Washington column for Sept. 19

Making it to the century mark

Sevino Joseph Mozzochi
Sevino Joseph Mozzochi

At some point, birthdays become an unwanted reminder of growing old and are seriously downplayed. Well, lighten up, everyone. One birthday is sure get more attention. Make it to 100 and you meet a blaze of candles.

One Washington resident will celebrate that major milestone this Sunday (Sept. 22). But don’t let the triple digits fool you: Sevino Joseph Mozzochi’s memory is still super sharp.

Sevino was born in 1913 to Francesca and Louis Mozzochi. Immigrants from Italy, Francesca and Louis traveled through Ellis Island, met, married and settled in New York City. Sevino was born at home in Little Italy.

When Sevino was 5, the Mozzochi family moved to Deep River, Conn. Eventually, the family consisted of nine children, plus chickens, a cow named Lizzy and a beautiful garden — they were completely self-sufficient. As a schoolboy, Sevino enjoyed playing baseball, basketball, soccer and boxing. As an adult he was a foreman and welder for Sight Light Corp., where he welded lights for submarines.

He was drafted by the U.S. Army on Memorial Day, 1943, and called to active duty on June 14. He served three years and then re-enlisted in 1946. All told, Sevino served for more than 30 years, including in the Military Police, Counter Intelligence Corps, Adjutant Services and as a unit personnel technician, to name just a few.

Sevino spent 11 years overseas. He was stationed in Austria, Italy, Germany, Korea, Japan and Greenland. Domestically he was stationed in Arkansas, Virginia, California and Hawaii. He served his country in WWII, Korea and Vietnam, where he received two bronze medals and has always maintained he “was not a hero.” He retired as a Chief Warrant Officer 4 in 1973.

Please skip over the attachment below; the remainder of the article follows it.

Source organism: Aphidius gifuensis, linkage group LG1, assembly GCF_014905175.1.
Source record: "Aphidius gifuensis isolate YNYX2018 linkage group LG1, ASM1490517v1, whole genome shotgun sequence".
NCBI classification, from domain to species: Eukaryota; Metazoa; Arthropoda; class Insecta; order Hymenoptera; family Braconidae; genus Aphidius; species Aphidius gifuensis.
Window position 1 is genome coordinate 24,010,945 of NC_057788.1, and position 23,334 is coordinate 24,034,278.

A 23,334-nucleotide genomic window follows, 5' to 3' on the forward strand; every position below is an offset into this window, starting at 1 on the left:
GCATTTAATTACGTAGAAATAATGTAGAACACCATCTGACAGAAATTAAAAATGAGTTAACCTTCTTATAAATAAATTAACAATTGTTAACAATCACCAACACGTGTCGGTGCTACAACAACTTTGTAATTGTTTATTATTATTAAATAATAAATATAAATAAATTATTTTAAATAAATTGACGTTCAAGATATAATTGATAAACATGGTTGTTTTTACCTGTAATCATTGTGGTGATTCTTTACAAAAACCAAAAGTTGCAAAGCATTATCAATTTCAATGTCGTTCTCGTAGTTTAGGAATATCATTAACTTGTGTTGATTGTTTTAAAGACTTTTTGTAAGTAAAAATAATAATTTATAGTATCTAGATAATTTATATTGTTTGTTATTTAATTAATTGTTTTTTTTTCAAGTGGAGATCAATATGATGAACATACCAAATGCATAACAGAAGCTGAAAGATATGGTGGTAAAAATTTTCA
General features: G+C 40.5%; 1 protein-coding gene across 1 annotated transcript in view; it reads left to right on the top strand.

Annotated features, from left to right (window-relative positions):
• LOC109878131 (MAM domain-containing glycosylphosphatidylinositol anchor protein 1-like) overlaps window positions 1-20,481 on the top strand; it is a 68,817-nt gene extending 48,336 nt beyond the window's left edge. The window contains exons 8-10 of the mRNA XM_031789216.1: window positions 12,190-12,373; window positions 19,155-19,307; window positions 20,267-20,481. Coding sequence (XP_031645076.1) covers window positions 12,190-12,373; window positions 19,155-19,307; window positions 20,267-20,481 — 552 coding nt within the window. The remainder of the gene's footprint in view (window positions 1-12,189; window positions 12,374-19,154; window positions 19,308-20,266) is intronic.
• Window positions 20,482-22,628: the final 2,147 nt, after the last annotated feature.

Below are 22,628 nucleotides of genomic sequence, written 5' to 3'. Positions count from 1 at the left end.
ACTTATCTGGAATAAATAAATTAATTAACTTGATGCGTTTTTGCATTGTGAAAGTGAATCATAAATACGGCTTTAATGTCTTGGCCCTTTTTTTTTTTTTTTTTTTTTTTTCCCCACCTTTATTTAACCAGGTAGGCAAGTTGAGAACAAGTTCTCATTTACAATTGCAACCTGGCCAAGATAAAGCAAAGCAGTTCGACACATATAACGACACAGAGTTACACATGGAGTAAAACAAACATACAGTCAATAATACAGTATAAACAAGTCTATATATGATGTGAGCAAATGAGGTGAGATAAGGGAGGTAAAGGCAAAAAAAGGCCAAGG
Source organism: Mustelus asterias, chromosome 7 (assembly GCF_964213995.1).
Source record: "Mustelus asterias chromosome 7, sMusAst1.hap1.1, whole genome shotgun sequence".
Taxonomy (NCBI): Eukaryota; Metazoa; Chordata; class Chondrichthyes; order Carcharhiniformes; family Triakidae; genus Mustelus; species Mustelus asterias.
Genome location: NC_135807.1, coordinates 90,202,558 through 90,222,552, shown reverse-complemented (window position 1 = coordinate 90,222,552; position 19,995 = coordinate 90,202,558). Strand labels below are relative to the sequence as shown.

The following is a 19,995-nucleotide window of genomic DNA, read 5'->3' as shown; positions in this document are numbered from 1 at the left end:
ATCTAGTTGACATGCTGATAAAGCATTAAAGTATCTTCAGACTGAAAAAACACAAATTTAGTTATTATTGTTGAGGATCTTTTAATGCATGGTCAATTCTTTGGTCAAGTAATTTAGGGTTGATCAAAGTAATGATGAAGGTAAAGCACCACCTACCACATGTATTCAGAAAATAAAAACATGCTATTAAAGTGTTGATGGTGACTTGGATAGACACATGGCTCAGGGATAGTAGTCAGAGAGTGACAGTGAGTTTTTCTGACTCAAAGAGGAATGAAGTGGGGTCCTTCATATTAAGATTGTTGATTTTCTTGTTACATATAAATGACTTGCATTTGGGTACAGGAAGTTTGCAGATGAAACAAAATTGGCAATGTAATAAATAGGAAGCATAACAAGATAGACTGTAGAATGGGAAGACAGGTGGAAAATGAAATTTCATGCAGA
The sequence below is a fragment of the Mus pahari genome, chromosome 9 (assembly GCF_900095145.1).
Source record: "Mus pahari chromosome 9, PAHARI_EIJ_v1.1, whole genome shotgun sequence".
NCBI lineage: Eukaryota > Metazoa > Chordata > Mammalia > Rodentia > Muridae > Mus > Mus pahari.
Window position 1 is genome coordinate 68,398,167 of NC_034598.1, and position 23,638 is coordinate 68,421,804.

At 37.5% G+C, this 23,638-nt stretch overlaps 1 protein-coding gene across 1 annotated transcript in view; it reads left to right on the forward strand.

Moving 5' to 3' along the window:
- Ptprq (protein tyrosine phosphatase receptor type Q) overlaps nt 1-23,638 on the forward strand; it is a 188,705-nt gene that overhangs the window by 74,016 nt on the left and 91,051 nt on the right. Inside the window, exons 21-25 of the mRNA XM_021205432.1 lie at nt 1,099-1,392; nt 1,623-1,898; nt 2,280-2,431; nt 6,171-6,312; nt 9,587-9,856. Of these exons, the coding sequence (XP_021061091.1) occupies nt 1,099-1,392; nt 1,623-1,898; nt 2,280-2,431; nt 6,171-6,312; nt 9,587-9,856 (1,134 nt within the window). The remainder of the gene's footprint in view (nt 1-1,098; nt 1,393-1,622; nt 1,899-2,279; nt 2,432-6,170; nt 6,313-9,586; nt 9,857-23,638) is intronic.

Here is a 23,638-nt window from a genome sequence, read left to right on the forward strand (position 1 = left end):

Sevino moved to Rappahannock to stay with his daughter, Frances Bouffard, in 1999. He was always physically active, walking at least two miles every day and gardening up until a few years ago when his mobility took a nose dive. He loves dogs and has a rescue named Kimi.

Thanks to Nita Clewis, Betty Mozzochi Clewis and Frances Boufford for passing on a century’s worth of details about their father and grandfather.

Happy birthday, and enjoy your day!

Rev. Hobson retiring in 2015

The Rev. Jennings Wise Hobson III, known to many as Jenks, has announced he will be retiring from Trinity Episcopal Church on the last day of May, 2015. At that time, he will have served as chief pastor at Trinity Church for 42 years. While this long-term announcement is somewhat unusual, the leadership of Trinity is excited about the creative possibilities it offers for this transition. Trinity Church will continue strongly engaged in the diversity of its fellowship and in service to its community.

Sympathy

Sympathy goes out to the family of Clara Marie Atkins. Clara Marie, 88, passed away Sept. 9 at her residence. Known to most as Marie, she was born in Rappahannock County. She was a member of the Black Oak Regular Baptist Church and retired as the cafeteria manager of Rappahannock County High School.

Marie was a born-again Christian; she was baptized and joined Black Oak Regular Baptist Church on Aug. 26, 1945, remaining a faithful and dedicated member until her death. She was a former member of Sperryville Volunteer Fire Department Auxiliary, as well as a longtime volunteer at the Rappahannock Senior Center.

She served as clerk of the Ketocton Association of Regular Baptist Churches for 11 years and was even a freelancer for the Rappahannock News, writing the Boston column for many years.

Funeral services were held Sept. 14 in the chapel of Clore-English Funeral Home with Pastor Wayne Richards and Dr. Wayne Thompson conducting the service. Interment followed in the Sperryville Cemetery.

She will be missed by so many.

Washington’s busy weekend

It’s going to be busy in Little Washington this coming weekend. Make your first stop on Saturday (Sept. 21) at the Washington Volunteer Fire and Rescue station for their all-you-can-eat breakfast buffet from 7 to 11 a.m. After breakfast, head into town for the the start of the Rappahannock Rough Ride, a charity bicycle ride for the Rappahannock and Fauquier Free Clinics beginning at 10 a.m. While the first Washington Wellness Festival goes on along Gay Street, the grand opening of Little Washington Wellness & Spa (261 Main St.) is 3 to 7 Saturday, and features complimentary chair massage, skincare consultations and product recommendations, as well as a raffle. Next door, the Hair Gallery has an open house (including refreshments) at the same time.

There’s more details about this busy weekend in this week’s Rapp column.

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